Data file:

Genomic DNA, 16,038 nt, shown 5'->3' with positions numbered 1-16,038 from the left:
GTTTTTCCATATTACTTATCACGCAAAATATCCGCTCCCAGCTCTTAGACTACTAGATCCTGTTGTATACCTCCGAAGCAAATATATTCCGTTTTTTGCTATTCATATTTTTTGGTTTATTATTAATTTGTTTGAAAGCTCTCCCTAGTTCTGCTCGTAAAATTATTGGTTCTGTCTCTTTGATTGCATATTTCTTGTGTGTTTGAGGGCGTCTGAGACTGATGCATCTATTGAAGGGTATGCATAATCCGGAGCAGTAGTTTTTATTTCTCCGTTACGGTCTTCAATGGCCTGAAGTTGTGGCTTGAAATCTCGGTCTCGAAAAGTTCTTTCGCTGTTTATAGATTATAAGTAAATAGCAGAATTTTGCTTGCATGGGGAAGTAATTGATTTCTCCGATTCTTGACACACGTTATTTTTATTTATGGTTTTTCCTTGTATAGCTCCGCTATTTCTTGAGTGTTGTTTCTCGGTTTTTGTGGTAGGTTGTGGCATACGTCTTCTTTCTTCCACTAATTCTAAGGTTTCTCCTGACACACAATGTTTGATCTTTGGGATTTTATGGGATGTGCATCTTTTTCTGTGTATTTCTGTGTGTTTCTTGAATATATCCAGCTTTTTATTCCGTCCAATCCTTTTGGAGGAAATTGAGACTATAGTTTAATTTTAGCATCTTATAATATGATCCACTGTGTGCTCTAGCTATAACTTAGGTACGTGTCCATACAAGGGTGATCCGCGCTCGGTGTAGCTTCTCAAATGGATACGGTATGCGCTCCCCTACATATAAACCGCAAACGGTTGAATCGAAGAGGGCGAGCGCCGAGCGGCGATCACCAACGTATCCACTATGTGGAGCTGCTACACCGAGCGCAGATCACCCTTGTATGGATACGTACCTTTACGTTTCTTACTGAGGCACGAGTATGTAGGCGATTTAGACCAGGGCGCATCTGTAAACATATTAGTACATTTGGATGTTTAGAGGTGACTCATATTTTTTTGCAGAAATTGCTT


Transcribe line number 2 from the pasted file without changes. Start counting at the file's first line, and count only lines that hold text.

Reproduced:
GTTTTTCCATATTACTTATCACGCAAAATATCCGCTCCCAGCTCTTAGACTACTAGATCCTGTTGTATACCTCCGAAGCAAATATATTCCGTTTTTTGCTATTCATATTTTTTGGTTTATTATTAATTTGTTTGAAAGCTCTCCCTAGTTCTGCTCGTAAAATTATTGGTTCTGTCTCTTTGATTGCATATTTCTTGTGTGTTTGAGGGCGTCTGAGACTGATGCATCTATTGAAGGGTATGCATAATCCGGAGCAGTAGTTTTTATTTCTCCGTTACGGTCTTCAATGGCCTGAAGTTGTGGCTTGAAATCTCGGTCTCGAAAAGTTCTTTCGCTGTTTATAGATTATAAGTAAATAGCAGAATTTTGCTTGCATGGGGAAGTAATTGATTTCTCCGATTCTTGACACACGTTATTTTTATTTATGGTTTTTCCTTGTATAGCTCCGCTATTTCTTGAGTGTTGTTTCTCGGTTTTTGTGGTAGGTTGTGGCATACGTCTTCTTTCTTCCACTAATTCTAAGGTTTCTCCTGACACACAATGTTTGATCTTTGGGATTTTATGGGATGTGCATCTTTTTCTGTGTATTTCTGTGTGTTTCTTGAATATATCCAGCTTTTTATTCCGTCCAATCCTTTTGGAGGAAATTGAGACTATAGTTTAATTTTAGCATCTTATAATATGATCCACTGTGTGCTCTAGCTATAACTTAGGTACGTGTCCATACAAGGGTGATCCGCGCTCGGTGTAGCTTCTCAAATGGATACGGTATGCGCTCCCCTACATATAAACCGCAAACGGTTGAATCGAAGAGGGCGAGCGCCGAGCGGCGATCACCAACGTATCCACTATGTGGAGCTGCTACACCGAGCGCAGATCACCCTTGTATGGATACGTACCTTTACGTTTCTTACTGAGGCACGAGTATGTAGGCGATTTAGACCAGGGCGCATCTGTAAACATATTAGTACATTTGGATGTTTAGAGGTGACTCATATTTTTTTGCAGAAATTGCTT